Real Estate News

Multiple reports show 'underwater mortgages' abating

Published: 17 Feb 2017

When a mortgage owner accrues more in debt than the market value of their property, the person may be "underwater." It can be a problem for residents, and a recent report looked at the changes in these rates seen over the last year. Fortunately for buyers, the amount of mortgage holders stuck underwater appears to be going down, at least according to ATTOM Data Solutions.

In a Feb. 7 press release, the company reviewed the results of its most recent Year-End Home Equity & Underwater Report. Although the amount of underwater properties grew between the end of 2015 and the beginning of 2016, by last December the number was at a four-year low of around 5.4 million properties.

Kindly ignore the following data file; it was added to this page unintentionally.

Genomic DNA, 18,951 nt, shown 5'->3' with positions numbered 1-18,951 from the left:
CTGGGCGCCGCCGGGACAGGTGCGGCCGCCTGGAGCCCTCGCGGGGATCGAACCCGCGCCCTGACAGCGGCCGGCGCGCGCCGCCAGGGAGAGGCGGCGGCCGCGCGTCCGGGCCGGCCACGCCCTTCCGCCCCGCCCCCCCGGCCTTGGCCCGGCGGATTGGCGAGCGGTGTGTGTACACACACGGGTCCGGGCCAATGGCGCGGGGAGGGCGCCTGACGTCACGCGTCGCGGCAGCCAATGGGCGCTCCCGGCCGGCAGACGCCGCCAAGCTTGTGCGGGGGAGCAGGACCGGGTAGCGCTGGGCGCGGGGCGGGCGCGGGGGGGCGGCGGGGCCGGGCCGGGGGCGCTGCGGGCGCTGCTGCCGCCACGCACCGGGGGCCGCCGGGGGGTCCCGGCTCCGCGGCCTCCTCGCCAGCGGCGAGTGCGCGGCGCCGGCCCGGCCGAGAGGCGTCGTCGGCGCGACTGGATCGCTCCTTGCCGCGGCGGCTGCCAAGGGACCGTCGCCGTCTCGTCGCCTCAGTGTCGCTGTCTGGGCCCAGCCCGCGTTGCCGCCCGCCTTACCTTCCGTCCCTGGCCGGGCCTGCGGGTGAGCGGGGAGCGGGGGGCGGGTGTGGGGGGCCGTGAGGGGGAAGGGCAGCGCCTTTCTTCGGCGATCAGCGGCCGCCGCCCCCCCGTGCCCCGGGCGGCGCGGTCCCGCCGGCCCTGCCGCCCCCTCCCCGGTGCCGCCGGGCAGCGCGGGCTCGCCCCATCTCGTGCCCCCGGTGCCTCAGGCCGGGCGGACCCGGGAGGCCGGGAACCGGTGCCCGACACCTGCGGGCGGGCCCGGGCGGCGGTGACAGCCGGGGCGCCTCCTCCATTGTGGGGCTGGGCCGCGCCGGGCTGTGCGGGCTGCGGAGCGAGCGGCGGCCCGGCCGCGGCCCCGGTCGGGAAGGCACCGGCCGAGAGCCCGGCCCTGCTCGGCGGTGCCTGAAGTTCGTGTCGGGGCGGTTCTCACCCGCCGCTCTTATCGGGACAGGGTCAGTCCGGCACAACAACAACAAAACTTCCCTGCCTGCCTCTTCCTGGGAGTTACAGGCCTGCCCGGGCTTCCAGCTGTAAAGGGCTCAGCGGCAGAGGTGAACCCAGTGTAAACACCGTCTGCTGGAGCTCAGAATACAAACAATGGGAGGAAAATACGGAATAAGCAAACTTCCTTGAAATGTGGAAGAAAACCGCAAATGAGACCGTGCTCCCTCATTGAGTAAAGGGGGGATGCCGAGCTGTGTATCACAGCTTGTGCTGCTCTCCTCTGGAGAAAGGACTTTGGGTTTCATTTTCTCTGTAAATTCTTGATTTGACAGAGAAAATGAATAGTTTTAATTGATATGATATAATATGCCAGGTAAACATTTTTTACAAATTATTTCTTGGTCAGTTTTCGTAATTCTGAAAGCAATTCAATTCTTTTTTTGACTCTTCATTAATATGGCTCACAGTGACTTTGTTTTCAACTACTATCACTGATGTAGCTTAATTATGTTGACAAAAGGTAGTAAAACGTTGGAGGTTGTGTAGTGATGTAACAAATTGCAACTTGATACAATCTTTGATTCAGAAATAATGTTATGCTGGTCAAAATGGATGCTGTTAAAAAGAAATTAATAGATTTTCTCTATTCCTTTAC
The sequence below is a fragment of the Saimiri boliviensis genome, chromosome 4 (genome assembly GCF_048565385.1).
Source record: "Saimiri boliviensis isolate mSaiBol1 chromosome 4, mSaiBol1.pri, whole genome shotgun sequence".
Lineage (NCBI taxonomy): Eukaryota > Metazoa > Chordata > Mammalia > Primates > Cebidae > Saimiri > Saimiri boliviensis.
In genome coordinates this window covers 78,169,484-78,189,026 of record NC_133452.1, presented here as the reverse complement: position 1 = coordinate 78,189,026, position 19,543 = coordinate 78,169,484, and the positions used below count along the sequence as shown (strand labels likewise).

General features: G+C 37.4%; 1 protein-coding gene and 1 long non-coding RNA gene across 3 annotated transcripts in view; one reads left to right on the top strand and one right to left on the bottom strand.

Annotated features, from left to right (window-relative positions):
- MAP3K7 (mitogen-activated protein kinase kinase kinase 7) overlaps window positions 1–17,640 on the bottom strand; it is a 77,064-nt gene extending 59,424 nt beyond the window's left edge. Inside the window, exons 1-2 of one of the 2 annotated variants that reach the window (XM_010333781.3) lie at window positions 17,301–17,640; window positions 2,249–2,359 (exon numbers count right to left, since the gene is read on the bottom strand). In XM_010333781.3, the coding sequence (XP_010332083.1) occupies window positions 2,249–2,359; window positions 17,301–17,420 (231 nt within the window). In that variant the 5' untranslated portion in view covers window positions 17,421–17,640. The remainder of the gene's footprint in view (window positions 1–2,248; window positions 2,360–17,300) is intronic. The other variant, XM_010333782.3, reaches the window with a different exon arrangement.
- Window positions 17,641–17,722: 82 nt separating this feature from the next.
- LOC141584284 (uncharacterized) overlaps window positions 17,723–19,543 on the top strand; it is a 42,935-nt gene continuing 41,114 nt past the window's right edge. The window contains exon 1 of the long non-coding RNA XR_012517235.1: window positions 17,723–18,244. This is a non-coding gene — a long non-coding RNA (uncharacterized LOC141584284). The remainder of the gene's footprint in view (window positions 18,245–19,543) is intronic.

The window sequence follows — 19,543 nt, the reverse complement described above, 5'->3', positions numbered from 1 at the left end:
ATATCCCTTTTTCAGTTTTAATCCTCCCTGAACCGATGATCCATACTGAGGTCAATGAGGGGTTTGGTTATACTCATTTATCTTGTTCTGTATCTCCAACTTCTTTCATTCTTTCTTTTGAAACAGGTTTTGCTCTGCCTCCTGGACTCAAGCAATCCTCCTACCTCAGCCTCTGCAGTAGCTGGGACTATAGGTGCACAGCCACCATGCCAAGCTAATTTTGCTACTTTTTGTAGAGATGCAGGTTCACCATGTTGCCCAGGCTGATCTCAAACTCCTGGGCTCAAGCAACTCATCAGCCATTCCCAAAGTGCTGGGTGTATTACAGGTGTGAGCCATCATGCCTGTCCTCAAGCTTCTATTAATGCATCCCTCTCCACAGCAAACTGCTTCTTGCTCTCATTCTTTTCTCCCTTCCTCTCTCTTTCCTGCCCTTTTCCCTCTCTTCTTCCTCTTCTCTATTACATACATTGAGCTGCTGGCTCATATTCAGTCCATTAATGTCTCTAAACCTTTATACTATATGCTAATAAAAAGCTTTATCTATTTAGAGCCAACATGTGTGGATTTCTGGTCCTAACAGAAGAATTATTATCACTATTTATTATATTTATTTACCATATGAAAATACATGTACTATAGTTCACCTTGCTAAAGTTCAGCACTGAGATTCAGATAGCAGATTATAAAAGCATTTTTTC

It's important to note that these properties were classified as being "seriously underwater," meaning that their total loan amount was a full quarter percentage higher than the market value, or more.

ATTOM Senior Vice President Daren Blomquist described the overall trend this latest development represents for the industry.

"Since home prices bottomed out nationwide in the first quarter of 2012, the number of seriously underwater U.S. homeowners has decreased by about 7.1 million, an average decrease of about 1.4 million each year," he said.

"Meanwhile, the number of equity rich homeowners has increased by nearly 4.8 million over the past three years, a rate of about 1.6 million each year," he added.

Another term for underwater mortgages is "negative equity.' A December Zillow report the end of 2016 also showed a similar downward trend for this figure, tracking the overall percentage of homes with negative equity. In 2012, the source said, this accounted for more than 31 percent of the market, whereas in the third quarter of 2016 this number was just under 11 percent.